Mexico is beginning to recognize the benefits of private investment, and is opening its Burgos shale basin to development by private companies.
This is notable as the Burgos basin has been the domain of state-owned PEMEX since 1938.
The Burgos Basin is located directly south of Texas with mostly natural gas fields. Since beginning exploration in 1942, PEMEX has discovered about 225 fields in the area. The basin also includes the Mexican portion of the Eagle Ford, which extends miles beyond the border.
According to the EIA, the Burgos Basin accounts for about 15% of all Mexican natural gas production, and holds the largest undeveloped shale resources in the country. However, production from the basin is declining. The vast majority of current wells target non-shale reservoirs. Investment in the basin has fallen sharply in recent years, from nearly $660 million in 2012 to a mere $51 million in 2017.
PEMEX has tried to develop the shale reservoirs in the Burgos Basin, with limited success. The EIA reports that many early wells had low production rates, and PEMEX’s shale operations are not at commercial production.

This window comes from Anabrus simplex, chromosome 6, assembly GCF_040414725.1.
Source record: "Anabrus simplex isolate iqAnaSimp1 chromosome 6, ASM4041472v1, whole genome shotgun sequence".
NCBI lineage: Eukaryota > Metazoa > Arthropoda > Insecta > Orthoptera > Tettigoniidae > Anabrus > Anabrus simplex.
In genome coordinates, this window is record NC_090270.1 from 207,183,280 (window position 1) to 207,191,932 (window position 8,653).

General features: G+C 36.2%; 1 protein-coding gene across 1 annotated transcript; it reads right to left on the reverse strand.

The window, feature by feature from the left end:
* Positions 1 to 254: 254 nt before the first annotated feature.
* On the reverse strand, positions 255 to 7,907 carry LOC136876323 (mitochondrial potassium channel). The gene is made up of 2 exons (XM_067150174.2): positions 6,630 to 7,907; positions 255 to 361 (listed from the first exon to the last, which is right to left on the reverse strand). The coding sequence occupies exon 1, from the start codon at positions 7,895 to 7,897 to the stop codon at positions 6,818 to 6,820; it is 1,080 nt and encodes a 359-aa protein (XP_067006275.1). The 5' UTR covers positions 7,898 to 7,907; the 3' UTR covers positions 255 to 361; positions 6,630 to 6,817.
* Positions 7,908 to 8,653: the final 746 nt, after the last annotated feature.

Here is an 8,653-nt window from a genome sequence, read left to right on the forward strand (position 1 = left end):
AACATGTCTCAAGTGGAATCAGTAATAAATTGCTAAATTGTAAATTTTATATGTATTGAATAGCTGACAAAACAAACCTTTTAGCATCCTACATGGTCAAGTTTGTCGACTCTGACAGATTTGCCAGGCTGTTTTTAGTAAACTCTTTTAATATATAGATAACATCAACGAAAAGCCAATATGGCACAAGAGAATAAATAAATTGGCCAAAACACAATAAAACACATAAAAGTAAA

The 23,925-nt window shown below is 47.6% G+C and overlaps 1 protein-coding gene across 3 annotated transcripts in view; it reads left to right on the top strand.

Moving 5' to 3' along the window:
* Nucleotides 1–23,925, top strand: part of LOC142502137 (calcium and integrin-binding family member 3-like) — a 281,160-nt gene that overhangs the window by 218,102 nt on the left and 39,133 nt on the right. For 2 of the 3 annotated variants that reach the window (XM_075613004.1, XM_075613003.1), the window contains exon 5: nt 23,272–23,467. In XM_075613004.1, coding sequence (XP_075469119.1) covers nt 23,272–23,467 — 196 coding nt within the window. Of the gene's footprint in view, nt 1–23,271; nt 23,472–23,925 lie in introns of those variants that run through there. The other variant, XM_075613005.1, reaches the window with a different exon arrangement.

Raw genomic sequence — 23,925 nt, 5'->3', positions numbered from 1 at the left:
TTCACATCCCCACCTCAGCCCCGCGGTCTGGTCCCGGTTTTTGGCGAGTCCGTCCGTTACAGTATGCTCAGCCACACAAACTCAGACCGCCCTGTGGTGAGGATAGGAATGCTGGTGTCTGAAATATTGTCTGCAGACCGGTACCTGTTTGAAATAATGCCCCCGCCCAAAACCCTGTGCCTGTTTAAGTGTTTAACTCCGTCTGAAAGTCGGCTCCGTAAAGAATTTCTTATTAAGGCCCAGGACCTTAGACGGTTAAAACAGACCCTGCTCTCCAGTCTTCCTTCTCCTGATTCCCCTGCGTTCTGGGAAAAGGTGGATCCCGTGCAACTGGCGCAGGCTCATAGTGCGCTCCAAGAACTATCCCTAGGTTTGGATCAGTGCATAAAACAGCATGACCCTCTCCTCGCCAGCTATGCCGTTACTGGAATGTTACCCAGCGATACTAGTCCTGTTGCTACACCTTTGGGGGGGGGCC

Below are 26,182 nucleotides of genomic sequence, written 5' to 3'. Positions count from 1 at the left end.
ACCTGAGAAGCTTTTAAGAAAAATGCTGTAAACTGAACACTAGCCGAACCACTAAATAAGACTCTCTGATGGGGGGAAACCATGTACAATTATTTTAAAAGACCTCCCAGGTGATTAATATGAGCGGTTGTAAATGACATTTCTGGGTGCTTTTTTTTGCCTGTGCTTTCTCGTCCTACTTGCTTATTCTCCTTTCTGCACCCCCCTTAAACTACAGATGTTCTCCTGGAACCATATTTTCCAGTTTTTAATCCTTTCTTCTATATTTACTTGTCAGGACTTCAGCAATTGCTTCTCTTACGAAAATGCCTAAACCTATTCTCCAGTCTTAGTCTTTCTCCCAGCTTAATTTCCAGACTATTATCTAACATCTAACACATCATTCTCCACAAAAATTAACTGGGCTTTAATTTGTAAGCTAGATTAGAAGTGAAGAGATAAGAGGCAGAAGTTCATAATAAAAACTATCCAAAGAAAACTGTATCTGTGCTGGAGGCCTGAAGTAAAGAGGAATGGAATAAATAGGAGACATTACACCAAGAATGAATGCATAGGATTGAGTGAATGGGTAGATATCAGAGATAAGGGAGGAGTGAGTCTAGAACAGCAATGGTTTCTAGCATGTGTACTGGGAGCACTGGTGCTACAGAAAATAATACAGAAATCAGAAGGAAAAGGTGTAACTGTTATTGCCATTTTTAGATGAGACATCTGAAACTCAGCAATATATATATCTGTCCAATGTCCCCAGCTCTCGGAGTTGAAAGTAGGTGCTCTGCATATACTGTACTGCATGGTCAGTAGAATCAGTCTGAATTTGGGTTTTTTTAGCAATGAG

Private companies find success offshore
This, ideally, is where private companies come in. The Mexican government is planning to open acreage in the Burgos and other shale plays to private companies before the end of 2018. This should allow companies that already have an understanding of shale plays to move in and explore the basin. The Mexican government hopes that these private companies will be able to repeat the stunning rise of shale in the U.S., where unconventionals are dominating modern operations.
Inviting private companies to areas formerly dominated by PEMEX has paid off for Mexico recently. The country’s first private offshore well in 80 years resulted in a major discovery, with more than 1 billion barrels of oil recoverable. Considering the well’s operator estimated the prospect would yield 100-500 million barrels, the discovery significantly exceeded expectations.